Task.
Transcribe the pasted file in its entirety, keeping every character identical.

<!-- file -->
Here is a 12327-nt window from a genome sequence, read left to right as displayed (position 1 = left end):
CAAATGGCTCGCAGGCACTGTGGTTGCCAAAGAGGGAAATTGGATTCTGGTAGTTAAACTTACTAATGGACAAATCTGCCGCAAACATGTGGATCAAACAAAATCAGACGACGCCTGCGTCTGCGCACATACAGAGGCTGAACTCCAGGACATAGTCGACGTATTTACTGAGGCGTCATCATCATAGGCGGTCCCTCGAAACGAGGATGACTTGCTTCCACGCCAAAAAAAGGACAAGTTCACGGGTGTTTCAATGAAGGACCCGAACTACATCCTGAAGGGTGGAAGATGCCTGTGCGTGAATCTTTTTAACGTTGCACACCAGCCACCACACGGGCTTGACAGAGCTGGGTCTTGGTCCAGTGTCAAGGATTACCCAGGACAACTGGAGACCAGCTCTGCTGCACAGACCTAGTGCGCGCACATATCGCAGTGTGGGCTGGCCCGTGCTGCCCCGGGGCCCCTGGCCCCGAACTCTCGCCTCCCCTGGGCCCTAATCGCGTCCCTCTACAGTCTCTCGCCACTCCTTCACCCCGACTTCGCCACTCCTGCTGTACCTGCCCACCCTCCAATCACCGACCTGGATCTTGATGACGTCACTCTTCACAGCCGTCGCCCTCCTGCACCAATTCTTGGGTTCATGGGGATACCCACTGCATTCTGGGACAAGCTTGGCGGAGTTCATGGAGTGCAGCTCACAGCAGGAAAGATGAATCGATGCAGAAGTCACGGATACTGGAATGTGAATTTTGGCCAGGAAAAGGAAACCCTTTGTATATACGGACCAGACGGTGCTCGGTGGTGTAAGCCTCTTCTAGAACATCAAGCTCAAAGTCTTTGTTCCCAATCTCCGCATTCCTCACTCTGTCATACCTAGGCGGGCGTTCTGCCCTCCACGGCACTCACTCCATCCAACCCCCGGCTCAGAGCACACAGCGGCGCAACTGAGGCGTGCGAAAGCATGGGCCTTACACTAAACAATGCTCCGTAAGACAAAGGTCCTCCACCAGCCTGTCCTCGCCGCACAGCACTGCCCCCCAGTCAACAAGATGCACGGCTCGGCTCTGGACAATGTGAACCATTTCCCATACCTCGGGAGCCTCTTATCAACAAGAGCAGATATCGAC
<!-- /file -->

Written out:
Here is a 12327-nt window from a genome sequence, read left to right as displayed (position 1 = left end):
CAAATGGCTCGCAGGCACTGTGGTTGCCAAAGAGGGAAATTGGATTCTGGTAGTTAAACTTACTAATGGACAAATCTGCCGCAAACATGTGGATCAAACAAAATCAGACGACGCCTGCGTCTGCGCACATACAGAGGCTGAACTCCAGGACATAGTCGACGTATTTACTGAGGCGTCATCATCATAGGCGGTCCCTCGAAACGAGGATGACTTGCTTCCACGCCAAAAAAAGGACAAGTTCACGGGTGTTTCAATGAAGGACCCGAACTACATCCTGAAGGGTGGAAGATGCCTGTGCGTGAATCTTTTTAACGTTGCACACCAGCCACCACACGGGCTTGACAGAGCTGGGTCTTGGTCCAGTGTCAAGGATTACCCAGGACAACTGGAGACCAGCTCTGCTGCACAGACCTAGTGCGCGCACATATCGCAGTGTGGGCTGGCCCGTGCTGCCCCGGGGCCCCTGGCCCCGAACTCTCGCCTCCCCTGGGCCCTAATCGCGTCCCTCTACAGTCTCTCGCCACTCCTTCACCCCGACTTCGCCACTCCTGCTGTACCTGCCCACCCTCCAATCACCGACCTGGATCTTGATGACGTCACTCTTCACAGCCGTCGCCCTCCTGCACCAATTCTTGGGTTCATGGGGATACCCACTGCATTCTGGGACAAGCTTGGCGGAGTTCATGGAGTGCAGCTCACAGCAGGAAAGATGAATCGATGCAGAAGTCACGGATACTGGAATGTGAATTTTGGCCAGGAAAAGGAAACCCTTTGTATATACGGACCAGACGGTGCTCGGTGGTGTAAGCCTCTTCTAGAACATCAAGCTCAAAGTCTTTGTTCCCAATCTCCGCATTCCTCACTCTGTCATACCTAGGCGGGCGTTCTGCCCTCCACGGCACTCACTCCATCCAACCCCCGGCTCAGAGCACACAGCGGCGCAACTGAGGCGTGCGAAAGCATGGGCCTTACACTAAACAATGCTCCGTAAGACAAAGGTCCTCCACCAGCCTGTCCTCGCCGCACAGCACTGCCCCCCAGTCAACAAGATGCACGGCTCGGCTCTGGACAATGTGAACCATTTCCCATACCTCGGGAGCCTCTTATCAACAAGAGCAGATATCGAC